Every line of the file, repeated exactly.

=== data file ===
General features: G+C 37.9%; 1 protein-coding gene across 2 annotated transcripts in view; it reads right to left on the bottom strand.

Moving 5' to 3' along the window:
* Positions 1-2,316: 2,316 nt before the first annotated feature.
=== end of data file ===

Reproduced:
General features: G+C 37.9%; 1 protein-coding gene across 2 annotated transcripts in view; it reads right to left on the bottom strand.

Moving 5' to 3' along the window:
* Positions 1-2,316: 2,316 nt before the first annotated feature.